UK Economy Could Shrink 14 Percent This Year, Budget Forecasters Say

July 14, 2020 Updated: July 14, 2020

LONDON—Britain’s economy could shrink by more than 14 percent this year if there is lasting damage from the coronavirus, a scenario that would push government borrowing to nearly half a trillion dollars, budget forecasters said on Tuesday.

The Office for Budget Responsibility, whose projections are used by the government, said tax hikes or spending cuts would probably be needed to fix the huge hole in the public finances.

“The UK is on track to record the largest decline in annual GDP for 300 years, with output falling by more than 10 percent in 2020 in all three scenarios,” the OBR said in a report.

“This delivers an unprecedented peacetime rise in borrowing this year to between 13 percent and 21 percent of GDP, lifting debt above 100 percent of GDP in all but the upside scenario.”

The central scenario, with only moderate long-term damage, showed a 12.4 percent fall in output, with a 14.3 percent decline if the scarring is deeper.

In the downside scenario borrowing in the current financial year could hit 391 billion pounds ($490 billion), and in the upside one 263 billion pounds, with output falling 10.6 percent.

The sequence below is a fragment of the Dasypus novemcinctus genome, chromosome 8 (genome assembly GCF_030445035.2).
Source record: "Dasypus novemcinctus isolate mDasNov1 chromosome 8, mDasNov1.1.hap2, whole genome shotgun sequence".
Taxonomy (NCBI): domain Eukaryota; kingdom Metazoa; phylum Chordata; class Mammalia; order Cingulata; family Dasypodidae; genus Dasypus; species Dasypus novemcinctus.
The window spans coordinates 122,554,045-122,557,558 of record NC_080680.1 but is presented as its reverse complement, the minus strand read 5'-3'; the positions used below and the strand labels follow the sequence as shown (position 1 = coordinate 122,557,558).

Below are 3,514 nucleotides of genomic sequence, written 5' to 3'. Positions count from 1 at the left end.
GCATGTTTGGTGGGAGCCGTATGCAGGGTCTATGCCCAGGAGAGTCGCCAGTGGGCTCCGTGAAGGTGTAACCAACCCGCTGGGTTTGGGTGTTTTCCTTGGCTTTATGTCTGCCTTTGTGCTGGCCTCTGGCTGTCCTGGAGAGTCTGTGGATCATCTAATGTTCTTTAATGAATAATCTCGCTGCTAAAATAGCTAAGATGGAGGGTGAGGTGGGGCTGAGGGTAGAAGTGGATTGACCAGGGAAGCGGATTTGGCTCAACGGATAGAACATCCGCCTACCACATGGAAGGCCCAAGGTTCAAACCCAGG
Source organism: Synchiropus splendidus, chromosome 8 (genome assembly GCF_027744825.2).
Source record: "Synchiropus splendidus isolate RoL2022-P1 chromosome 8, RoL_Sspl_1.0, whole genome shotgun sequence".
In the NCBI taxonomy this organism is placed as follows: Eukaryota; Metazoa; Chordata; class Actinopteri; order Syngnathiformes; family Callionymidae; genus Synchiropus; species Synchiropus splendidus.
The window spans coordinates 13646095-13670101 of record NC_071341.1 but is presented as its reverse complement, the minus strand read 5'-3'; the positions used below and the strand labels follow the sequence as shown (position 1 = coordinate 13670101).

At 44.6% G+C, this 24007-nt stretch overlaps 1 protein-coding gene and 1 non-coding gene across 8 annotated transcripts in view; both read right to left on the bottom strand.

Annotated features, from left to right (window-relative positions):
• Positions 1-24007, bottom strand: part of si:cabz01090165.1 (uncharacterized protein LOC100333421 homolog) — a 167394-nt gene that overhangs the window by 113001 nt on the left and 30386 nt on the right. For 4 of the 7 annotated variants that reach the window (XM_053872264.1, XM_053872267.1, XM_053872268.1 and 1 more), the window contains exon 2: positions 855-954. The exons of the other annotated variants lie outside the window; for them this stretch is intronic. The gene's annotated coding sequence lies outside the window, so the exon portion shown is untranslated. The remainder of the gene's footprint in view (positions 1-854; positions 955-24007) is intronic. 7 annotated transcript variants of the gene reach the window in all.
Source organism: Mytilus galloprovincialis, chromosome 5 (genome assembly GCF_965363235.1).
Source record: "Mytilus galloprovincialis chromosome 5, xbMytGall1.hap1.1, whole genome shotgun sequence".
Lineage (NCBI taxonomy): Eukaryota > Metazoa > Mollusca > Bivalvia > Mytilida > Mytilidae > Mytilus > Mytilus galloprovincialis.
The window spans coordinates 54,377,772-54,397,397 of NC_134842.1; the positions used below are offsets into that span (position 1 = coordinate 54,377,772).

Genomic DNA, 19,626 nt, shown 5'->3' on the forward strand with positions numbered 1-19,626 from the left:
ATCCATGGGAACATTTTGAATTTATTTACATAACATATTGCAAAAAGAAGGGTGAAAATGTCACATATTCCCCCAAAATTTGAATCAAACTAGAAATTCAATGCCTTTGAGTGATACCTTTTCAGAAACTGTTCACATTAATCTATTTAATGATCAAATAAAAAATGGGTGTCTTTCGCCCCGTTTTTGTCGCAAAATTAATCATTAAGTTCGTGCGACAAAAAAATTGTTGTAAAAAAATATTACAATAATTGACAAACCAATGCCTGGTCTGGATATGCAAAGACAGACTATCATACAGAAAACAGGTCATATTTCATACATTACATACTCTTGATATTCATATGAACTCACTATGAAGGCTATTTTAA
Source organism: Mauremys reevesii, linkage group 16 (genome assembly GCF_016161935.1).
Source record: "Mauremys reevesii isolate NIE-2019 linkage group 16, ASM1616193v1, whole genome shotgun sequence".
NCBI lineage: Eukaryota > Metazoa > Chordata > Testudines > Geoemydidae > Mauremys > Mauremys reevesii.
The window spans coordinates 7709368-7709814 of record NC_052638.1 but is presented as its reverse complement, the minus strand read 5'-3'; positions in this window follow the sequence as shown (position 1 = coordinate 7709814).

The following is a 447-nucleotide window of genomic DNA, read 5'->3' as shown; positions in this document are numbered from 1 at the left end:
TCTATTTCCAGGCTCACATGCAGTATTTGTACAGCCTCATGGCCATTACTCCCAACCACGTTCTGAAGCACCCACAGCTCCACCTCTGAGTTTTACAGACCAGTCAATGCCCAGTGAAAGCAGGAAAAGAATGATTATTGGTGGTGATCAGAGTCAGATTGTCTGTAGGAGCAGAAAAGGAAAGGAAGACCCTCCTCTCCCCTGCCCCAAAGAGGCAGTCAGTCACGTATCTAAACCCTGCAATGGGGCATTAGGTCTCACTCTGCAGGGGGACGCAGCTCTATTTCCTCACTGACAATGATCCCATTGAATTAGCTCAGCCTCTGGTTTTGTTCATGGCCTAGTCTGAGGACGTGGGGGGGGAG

Last month, the International Monetary Fund said Britain’s economy looks set to shrink by more than 10 percent  this year.

The OBR scenarios do not incorporate gross national product data published on Tuesday, which showed only a modest return to growth in May following the lockdown.

Nor do they include measures announced by finance minister Rishi Sunak last week that could cost up to 30 billion pounds, which the OBR said would have had a material effect on the borrowing outlook.

An increase in Britain’s historically low borrowing costs could leave government finances vulnerable, given the sharp rise in debt, the OBR said.

Even under the most optimistic scenario, the unemployment rate looks likely to peak at almost 10 percent in the third quarter of 2020, it added, with its downside scenario showing the peak at 13.2 percent in early 2021.

By Andy Bruce and David Milliken